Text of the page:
LY294002 has also shown efficacy against ovarian carcinoma.39
Consistent with these results, we also found therapeutic activity of PX-866 in human tumor xenograft models, where immunohistochemical and RPPA analyses showed that p-Akt and pS6 inhibition were linked to an 84% growth inhibition in a subcutaneous tumor model and an increase in the median survival of mice with intracranial U87 tumors from 32 to 39 days. Also, MRI findings indicated that tumor growth was inhibited approximately 75% after PX-866 treatment. This was similar to the growth inhibition observed in the subcutaneous tumors. Although the increase in survival was only 7 days (30%) more in PX-866-treated animals, this increase in 30% is statistically significant (P < .001) in a nude mouse model. Although we have shown adequate targeting of PX-866 to the tumor by showing treatment with PX-866 effectively decreased p-Akt and pS6 in the treated animals using Western blots and the novel RPPA technique, the effectiveness of the treatment does not seem to be so robust due to the activation of a collateral pathway for tumor survival. We believe that tumor heterogeneity and complex compensatory or collateral pathways negate the therapeutic efficacy of suppressing a single node. The logical next step is to identify the compensatory pathways responsible for maintaining cell survival when PI3K is inactivated and suggests that additional refinement of this overall approach is necessary.
As expected, 1
H spectroscopy showed a significant difference in the Cho/NAA ratio between tumors and normal contralateral brain tissue, consistent with previous findings, such as those reported by Workman et al.40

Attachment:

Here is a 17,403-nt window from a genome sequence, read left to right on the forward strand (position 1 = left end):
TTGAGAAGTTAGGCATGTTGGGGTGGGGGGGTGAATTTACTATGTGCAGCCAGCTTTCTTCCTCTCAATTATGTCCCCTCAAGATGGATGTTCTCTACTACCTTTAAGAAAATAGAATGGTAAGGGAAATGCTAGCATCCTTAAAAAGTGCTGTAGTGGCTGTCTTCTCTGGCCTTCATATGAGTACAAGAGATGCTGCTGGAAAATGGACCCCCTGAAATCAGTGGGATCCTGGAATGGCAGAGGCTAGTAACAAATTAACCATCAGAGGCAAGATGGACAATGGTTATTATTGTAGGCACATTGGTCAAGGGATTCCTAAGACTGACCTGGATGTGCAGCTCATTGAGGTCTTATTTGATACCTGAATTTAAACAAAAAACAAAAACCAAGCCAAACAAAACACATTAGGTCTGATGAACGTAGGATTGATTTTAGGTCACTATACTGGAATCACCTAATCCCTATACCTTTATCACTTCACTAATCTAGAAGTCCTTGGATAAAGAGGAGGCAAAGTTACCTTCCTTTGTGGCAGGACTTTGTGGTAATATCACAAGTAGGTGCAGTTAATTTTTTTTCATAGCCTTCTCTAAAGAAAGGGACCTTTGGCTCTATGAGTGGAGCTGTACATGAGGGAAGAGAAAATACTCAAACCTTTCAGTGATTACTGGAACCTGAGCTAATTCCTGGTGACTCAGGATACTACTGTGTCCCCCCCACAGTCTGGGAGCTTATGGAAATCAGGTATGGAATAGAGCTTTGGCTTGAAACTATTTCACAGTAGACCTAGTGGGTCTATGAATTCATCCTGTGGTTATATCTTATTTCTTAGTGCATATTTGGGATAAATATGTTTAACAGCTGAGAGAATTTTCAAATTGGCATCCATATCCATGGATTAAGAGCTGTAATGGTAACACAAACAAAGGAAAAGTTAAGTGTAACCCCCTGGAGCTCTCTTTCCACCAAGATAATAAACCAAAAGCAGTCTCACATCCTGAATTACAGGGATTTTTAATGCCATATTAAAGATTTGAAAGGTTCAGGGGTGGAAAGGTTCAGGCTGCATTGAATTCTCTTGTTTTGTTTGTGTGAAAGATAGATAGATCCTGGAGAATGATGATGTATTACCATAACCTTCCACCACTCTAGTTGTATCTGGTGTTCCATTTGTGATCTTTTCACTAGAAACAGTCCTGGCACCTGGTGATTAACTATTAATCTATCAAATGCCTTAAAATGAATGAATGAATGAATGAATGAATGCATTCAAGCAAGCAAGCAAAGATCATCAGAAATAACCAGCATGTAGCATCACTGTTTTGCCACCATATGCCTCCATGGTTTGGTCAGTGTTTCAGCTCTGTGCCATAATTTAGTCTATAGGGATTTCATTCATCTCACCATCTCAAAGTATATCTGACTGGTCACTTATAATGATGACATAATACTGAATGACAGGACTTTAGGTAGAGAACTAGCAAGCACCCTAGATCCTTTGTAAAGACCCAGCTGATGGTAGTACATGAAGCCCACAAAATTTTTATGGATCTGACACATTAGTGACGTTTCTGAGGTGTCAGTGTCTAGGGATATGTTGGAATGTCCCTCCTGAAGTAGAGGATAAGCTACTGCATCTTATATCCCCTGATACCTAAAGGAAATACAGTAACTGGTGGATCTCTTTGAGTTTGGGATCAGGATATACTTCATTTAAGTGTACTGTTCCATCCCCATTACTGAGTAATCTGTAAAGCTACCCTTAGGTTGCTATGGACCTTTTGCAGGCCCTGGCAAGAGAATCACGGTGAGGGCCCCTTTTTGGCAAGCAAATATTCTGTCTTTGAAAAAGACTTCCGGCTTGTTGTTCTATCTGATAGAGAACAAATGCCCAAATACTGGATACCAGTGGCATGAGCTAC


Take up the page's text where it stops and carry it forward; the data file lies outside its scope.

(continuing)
More importantly, PX-866 treatment led to significant alterations in the spectra of treated tumors compared with those of untreated tumors. Specifically, spectra from treated tumors had significantly lower Cho/NAA. This observation is consistent with our previous finding that a drop in phosphocholine, the main component of the choline peak, is associated with PI3K inhibition in cells treated with wortmannin, an analog of PX-866.41
In addition, our observation that relatively small tumors were characterized by an increase in the lactate–lipid peak typically associated with necrosis in brain tumors42
is consistent with our histological findings indicating that PX-866 can lead to necrosis. Thus, the drop in Cho/NAA in PX-866 tumors is likely indicative of PI3K inhibition, tumor cell death, and the presence of a larger proportion of cells with normal Cho/NAA. This more normal appearing metabolic signature could predict better long-term response.
In summary, our results affirm that PX-866 is an effective specific inhibitor of PI3K; that the PI3K/Akt pathway is a highly specific molecular target for the development of molecular therapeutics for glioblastoma and other cancers with aberrant PTEN/PI3K expression; and that PX-866 treatment results in MRS-detectable metabolic changes that indicate a partial normalization of the metabolic profile of treated tumors. This illustrates the potential of MRS to noninvasively monitor the molecular effects of PX-866 in glioblastomas in vivo. Further studies monitoring the longitudinal effect of PX-866 treatment need to be performed to confirm the value of MRS in monitoring early molecular response to this PI3K inhibitor in patients.